brachiocephalic trunk

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1. the part of the body to which the head and limbs are attached; called also torso.
2. a larger structure, such as a vessel or nerve, from which smaller divisions or branches arise, or that is created by their union. adj., adj trun´cal.
brachiocephalic trunk truncus brachiocephalicus.
celiac trunk the arterial trunk arising from the abdominal aorta and giving origin to the left gastric, common hepatic, and splenic arteries.
encephalic trunk brainstem.
lumbosacral trunk a trunk formed by union of the lower part of ventral branch of the fourth lumbar nerve with the ventral branch of the fifth lumbar nerve.
lymphatic t's the lymphatic vessels (right or left lumbar, intestinal, right or left bronchomediastinal, right or left subclavian, and right or left jugular trunks) that drain lymph from various regions of the body into the right lymphatic or thoracic duct.
pulmonary trunk a vessel arising from the conus arteriosus of the right ventricle and bifurcating into the right and left pulmonary arteries.
sympathetic trunk two long ganglionated nerve strands, one on each side of the vertebral column, extending from the base of the skull to the coccyx.
Miller-Keane Encyclopedia and Dictionary of Medicine, Nursing, and Allied Health, Seventh Edition. © 2003 by Saunders, an imprint of Elsevier, Inc. All rights reserved.

brachiocephalic trunk

A major branch of the aortic arch which divides into the right subclavian and right common carotid arteries, occasionally giving rise to the thyroid ima artery.
Segen's Medical Dictionary. © 2012 Farlex, Inc. All rights reserved.

bra·chi·o·ce·phal·ic trunk

(brā'kē-ō-se-fal'ik trŭngk)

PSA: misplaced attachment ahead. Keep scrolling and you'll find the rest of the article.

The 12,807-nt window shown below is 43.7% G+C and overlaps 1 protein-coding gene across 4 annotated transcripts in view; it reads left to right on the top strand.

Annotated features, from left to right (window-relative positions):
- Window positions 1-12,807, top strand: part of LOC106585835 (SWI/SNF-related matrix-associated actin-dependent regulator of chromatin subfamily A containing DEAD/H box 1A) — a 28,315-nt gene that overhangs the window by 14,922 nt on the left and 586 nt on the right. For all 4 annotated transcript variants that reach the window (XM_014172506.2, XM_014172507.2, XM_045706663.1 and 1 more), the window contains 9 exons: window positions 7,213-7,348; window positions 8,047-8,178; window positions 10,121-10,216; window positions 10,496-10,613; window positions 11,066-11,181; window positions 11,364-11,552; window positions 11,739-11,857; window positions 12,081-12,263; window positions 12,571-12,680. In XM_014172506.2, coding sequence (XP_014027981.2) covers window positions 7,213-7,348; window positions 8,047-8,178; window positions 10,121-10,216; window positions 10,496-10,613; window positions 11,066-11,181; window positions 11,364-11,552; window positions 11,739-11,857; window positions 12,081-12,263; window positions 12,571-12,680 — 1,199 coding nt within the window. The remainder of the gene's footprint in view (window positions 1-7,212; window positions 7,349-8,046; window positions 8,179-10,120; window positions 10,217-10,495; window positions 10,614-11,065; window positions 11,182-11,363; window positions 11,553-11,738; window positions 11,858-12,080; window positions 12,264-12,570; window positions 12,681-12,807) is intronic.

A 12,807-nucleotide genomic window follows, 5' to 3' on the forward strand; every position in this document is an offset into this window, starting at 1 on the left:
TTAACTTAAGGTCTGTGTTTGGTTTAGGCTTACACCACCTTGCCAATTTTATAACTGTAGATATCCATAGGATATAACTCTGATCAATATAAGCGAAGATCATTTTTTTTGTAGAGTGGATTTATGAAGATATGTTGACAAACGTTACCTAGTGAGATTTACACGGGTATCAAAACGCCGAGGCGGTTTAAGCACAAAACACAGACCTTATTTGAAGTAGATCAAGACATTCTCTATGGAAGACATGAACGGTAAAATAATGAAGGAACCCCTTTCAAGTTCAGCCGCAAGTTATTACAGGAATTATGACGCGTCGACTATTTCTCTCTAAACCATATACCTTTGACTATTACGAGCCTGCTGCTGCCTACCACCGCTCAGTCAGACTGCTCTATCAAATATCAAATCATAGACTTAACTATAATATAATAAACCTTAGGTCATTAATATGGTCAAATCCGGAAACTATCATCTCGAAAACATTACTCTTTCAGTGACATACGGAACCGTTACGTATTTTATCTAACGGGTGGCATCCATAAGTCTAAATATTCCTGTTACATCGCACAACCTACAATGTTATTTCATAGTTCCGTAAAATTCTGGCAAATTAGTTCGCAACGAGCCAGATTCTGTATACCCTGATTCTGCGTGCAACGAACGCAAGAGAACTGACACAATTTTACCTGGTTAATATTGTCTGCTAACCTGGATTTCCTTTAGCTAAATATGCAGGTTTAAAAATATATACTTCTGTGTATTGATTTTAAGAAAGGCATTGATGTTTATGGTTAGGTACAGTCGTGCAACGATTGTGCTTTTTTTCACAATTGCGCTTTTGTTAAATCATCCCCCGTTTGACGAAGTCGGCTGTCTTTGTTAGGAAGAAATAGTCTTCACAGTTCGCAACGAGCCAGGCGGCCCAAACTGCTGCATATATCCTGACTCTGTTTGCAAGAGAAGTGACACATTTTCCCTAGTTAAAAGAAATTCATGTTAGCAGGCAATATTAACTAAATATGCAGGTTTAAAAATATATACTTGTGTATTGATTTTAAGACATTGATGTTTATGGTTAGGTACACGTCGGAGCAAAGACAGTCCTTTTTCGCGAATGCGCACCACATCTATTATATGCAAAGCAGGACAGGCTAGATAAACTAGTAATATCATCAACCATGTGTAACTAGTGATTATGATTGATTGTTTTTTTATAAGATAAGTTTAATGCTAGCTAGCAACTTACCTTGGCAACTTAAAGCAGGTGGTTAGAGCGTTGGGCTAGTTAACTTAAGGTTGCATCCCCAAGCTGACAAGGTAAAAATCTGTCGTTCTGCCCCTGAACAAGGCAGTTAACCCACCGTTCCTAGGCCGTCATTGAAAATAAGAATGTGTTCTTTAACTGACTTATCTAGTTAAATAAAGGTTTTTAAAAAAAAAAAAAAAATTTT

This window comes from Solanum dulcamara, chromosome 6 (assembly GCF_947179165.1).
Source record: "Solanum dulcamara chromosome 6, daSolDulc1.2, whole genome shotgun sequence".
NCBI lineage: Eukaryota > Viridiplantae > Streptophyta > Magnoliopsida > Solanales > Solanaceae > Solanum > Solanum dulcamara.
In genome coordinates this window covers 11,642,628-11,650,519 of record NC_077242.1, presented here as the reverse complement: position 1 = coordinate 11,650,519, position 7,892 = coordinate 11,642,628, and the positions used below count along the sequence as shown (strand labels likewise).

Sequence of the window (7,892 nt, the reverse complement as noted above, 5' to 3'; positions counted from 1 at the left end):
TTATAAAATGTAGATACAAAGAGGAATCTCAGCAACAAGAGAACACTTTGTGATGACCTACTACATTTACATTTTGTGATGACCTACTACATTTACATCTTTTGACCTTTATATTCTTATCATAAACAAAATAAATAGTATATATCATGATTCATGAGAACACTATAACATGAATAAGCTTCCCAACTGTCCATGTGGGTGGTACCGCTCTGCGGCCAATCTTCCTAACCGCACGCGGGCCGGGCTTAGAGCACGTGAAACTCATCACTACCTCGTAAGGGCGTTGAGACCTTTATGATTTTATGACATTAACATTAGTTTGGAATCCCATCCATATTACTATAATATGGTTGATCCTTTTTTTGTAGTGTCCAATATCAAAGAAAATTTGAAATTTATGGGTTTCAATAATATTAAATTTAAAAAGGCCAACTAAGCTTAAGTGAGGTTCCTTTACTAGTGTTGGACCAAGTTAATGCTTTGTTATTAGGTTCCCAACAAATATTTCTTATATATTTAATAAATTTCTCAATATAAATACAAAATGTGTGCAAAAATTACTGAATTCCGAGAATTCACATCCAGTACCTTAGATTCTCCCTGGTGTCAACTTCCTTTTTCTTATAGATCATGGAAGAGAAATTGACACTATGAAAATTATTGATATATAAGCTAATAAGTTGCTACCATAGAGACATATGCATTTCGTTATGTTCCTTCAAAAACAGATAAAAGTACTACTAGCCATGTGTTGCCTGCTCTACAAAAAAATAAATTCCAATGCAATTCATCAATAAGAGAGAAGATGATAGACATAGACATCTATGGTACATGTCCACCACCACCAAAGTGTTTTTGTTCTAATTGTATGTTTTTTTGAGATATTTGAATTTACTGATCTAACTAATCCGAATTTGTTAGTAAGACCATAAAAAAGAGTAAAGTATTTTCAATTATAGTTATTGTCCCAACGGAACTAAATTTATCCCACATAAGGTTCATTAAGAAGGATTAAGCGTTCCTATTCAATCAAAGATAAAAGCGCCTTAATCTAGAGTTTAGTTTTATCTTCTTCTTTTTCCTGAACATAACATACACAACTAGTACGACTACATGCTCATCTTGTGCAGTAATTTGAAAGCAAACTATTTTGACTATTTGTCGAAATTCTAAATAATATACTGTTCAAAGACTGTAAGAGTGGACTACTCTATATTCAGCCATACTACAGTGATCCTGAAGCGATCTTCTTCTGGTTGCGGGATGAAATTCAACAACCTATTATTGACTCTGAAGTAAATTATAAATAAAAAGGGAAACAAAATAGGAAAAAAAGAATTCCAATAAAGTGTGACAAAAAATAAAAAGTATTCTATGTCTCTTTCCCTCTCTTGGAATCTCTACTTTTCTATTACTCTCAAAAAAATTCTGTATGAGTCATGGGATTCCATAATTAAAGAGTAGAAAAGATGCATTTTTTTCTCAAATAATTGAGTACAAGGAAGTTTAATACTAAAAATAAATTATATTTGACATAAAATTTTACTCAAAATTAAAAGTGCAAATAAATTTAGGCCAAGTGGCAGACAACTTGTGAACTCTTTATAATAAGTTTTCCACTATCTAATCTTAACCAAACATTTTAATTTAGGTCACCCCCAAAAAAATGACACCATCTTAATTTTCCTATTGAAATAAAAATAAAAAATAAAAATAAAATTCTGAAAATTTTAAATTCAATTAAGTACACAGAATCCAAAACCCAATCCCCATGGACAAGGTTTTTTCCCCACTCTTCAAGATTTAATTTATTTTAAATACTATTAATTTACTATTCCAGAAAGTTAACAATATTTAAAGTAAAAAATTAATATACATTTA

Origin, arch of aorta; branches, right subclavian and right common carotid; occasionally it gives off the thyroidea ima.
Synonym(s): truncus brachiocephalicus [TA] .
Medical Dictionary for the Health Professions and Nursing © Farlex 2012
References in periodicals archive ?
Intraoperative picture showing the brachiocephalic trunk and the main pedicle of the ectopic thyroid tissue arising from it
It was observed that two brachiocephalic trunks branched off from the ascending aorta in the greater flamingos.
The implications of common brachiocephalic trunk on associated congenital cardiovascular defects and their management.
The great vessels in mediastinum include the ascending, the descending, and the arch of aorta, left common carotid artery, left subclavian artery, brachiocephalic trunk, and superior vena cava (SVC).
At this site, all the major and cranial arteries, such as the brachiocephalic trunks, the ascending aorta, the brachial arteries, the carotid arteries, the pulmonary arteries, and the jugular veins, can easily be identified (Figs 10 through 12).
The anomalous origins reported where vertebral artery of aortic arch between the left common carotid (LCC) and left subclavian (LSA), after left subclavian (LSA) artery, from the thyrocervical trunk, from the brachiocephalic trunk (BCT), from the common carotid artery, from the external carotid artery.
When first, it is in the position of the brachiocephalic trunk and when last it arises from arch's left end, ascending obliquely to the right behind the trachea, oesophagus and right common carotid to the first rib.
Normally right subclavian artery arises from brachiocephalic trunk and passes towards the arm.
Microscopically, severe atherosclerotic lesions were found in the ascending aorta, descending aorta, brachiocephalic trunks (Fig 2A), pulmonary arteries, carotid arteries, brachial arteries, coronary arteries (Fig 2B), mesenteric arteries (Fig 2C), and femoral arteries (Fig 2D).